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Canada In World War Ii

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When the German attack on Poland on 1 September 1939 finally led Britain and France to declare war on Germany, King summoned Parliament to "decide," as he had pledged. Declaration of war was postponed for a week, during which Canada was formally neutral. The government announced that approval of the "Address in reply to the Speech from the Throne," which stated the government's decision to support Britain and France, would constitute approval of a declaration of war.

On September 9 the address was approved without a recorded vote, and war was declared the following day. The basis for parliamentary unity had in fact been laid in March, when both major parties accepted a program rejecting conscription for overseas service. King clearly envisaged a limited effort and was lukewarm towards an expeditionary force. Nevertheless, there was enough pressure to lead the Cabinet to dispatch one army division to Europe. The Allies' defeat in France and Belgium in the early summer of 1940 and the collapse of France frightened Canadians. The idea of limited and economical war went by the board, and thereafter the only effective limitation was the pledge against overseas conscription. The armed forces were rapidly enlarged, conscription was introduced June 1940 for home defence (see NATIONAL RESOURCES MOBILIZATION ACT), and expenditure grew enormously.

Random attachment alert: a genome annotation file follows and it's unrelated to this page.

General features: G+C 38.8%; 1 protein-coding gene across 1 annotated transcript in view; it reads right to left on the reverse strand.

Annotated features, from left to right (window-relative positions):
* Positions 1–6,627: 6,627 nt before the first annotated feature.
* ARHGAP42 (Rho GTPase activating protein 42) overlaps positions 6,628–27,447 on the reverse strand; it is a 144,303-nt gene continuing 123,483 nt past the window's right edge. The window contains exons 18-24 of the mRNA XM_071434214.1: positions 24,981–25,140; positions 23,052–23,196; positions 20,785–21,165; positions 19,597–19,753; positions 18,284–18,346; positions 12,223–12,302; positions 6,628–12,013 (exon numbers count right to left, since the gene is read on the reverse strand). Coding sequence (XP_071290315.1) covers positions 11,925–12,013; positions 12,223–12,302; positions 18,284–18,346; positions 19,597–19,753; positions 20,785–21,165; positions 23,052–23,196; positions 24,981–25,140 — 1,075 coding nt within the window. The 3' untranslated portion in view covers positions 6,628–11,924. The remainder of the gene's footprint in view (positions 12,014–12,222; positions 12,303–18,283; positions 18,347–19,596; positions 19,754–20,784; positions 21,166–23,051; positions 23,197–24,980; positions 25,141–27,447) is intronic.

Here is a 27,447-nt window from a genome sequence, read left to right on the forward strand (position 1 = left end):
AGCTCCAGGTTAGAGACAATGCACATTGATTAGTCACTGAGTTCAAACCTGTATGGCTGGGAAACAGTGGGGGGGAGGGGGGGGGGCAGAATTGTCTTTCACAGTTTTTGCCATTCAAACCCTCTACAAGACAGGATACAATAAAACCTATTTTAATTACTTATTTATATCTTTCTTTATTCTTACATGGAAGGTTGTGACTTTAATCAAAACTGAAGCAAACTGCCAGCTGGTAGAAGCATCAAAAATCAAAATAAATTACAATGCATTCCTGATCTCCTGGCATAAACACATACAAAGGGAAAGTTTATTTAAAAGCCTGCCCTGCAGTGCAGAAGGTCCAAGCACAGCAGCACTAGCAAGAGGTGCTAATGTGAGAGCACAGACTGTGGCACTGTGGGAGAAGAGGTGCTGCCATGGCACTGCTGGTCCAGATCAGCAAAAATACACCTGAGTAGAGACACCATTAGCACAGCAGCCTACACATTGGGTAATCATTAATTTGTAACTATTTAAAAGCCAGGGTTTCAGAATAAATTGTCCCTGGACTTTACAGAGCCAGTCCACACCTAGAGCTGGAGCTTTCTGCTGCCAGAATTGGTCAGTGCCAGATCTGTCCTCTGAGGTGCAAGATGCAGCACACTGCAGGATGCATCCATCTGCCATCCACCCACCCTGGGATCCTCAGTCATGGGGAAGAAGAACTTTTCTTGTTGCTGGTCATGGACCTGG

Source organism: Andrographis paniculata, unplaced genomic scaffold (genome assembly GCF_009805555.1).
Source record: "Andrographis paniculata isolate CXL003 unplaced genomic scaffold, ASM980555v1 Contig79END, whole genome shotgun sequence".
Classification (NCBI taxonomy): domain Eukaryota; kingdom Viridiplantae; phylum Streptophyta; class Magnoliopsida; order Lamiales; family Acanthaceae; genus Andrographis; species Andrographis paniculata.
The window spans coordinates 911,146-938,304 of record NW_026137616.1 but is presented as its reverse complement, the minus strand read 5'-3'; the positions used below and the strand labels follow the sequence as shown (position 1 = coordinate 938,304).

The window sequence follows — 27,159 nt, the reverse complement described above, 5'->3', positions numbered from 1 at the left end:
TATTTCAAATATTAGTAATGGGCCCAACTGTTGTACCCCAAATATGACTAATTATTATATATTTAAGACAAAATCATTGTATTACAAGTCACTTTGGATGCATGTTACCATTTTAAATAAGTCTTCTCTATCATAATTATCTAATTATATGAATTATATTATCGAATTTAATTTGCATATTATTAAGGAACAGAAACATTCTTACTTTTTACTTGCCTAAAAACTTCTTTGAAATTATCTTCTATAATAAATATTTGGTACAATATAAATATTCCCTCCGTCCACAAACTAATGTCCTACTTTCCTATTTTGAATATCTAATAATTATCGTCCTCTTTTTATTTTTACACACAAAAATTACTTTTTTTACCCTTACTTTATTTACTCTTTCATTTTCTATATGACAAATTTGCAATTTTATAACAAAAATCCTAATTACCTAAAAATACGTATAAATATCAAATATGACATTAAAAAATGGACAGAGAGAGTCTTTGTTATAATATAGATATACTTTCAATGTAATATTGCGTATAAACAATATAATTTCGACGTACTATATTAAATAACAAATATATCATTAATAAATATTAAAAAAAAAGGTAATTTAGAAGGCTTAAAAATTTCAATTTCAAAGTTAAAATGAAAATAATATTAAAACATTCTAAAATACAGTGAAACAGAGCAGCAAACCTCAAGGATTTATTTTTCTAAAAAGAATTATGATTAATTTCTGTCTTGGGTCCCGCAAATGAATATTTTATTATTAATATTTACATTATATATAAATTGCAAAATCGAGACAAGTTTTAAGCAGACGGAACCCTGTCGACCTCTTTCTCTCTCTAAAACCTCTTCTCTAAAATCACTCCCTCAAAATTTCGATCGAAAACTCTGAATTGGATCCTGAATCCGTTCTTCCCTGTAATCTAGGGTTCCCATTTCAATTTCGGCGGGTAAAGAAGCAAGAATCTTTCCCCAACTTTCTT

The army expanded until by late 1942 there were 5 divisions overseas, 2 of them armoured. In April of that year the FIRST CANADIAN ARMY was formed in England under Lieutenant-General A.G.L. MCNAUGHTON. In contrast with WWI, it was a long time before the army saw large-scale action. Until summer 1943 the force in England was engaged only in the unsuccessful DIEPPE RAID (19 August 1942), whereas 2 battalions sent from Canada had taken part in the hopeless defence of HONG KONG against the Japanese in December 1941. Public opinion in Canada became disturbed by the inaction, and disagreement developed between the government and McNaughton, who wished to reserve the army for a final, decisive campaign.

The government arranged with Britain for the 1st Canadian Infantry Division to join the attack on Sicily July 1943, and subsequently insisted upon building its Mediterranean force up to a 2-division corps (by adding the 5th Division). This produced a serious clash with McNaughton, just when the British War Office, which considered him unsuited for field command, was influencing the Canadian government against him. At the end of 1943 he was replaced by Lieutenant-General H.D.G. CRERAR.

The 1st Division was heavily engaged in the Sicilian campaign as part of the British Eighth Army, and subsequently took part in the December 1943 advance up the mainland of Italy, seeing particularly severe fighting in and around Ortona (see ORTONA, BATTLE OF). In the spring of 1944 Canadians under Lieutenant-General E.L.M. BURNS played a leading role in breaking the Hitler Line barring the Liri Valley. At the end of August the corps broke the Gothic Line in the Adriatic sector and pushed on through the German positions covering Rimini, which fell in September. These battles cost Canada its heaviest casualties of the Italian campaign.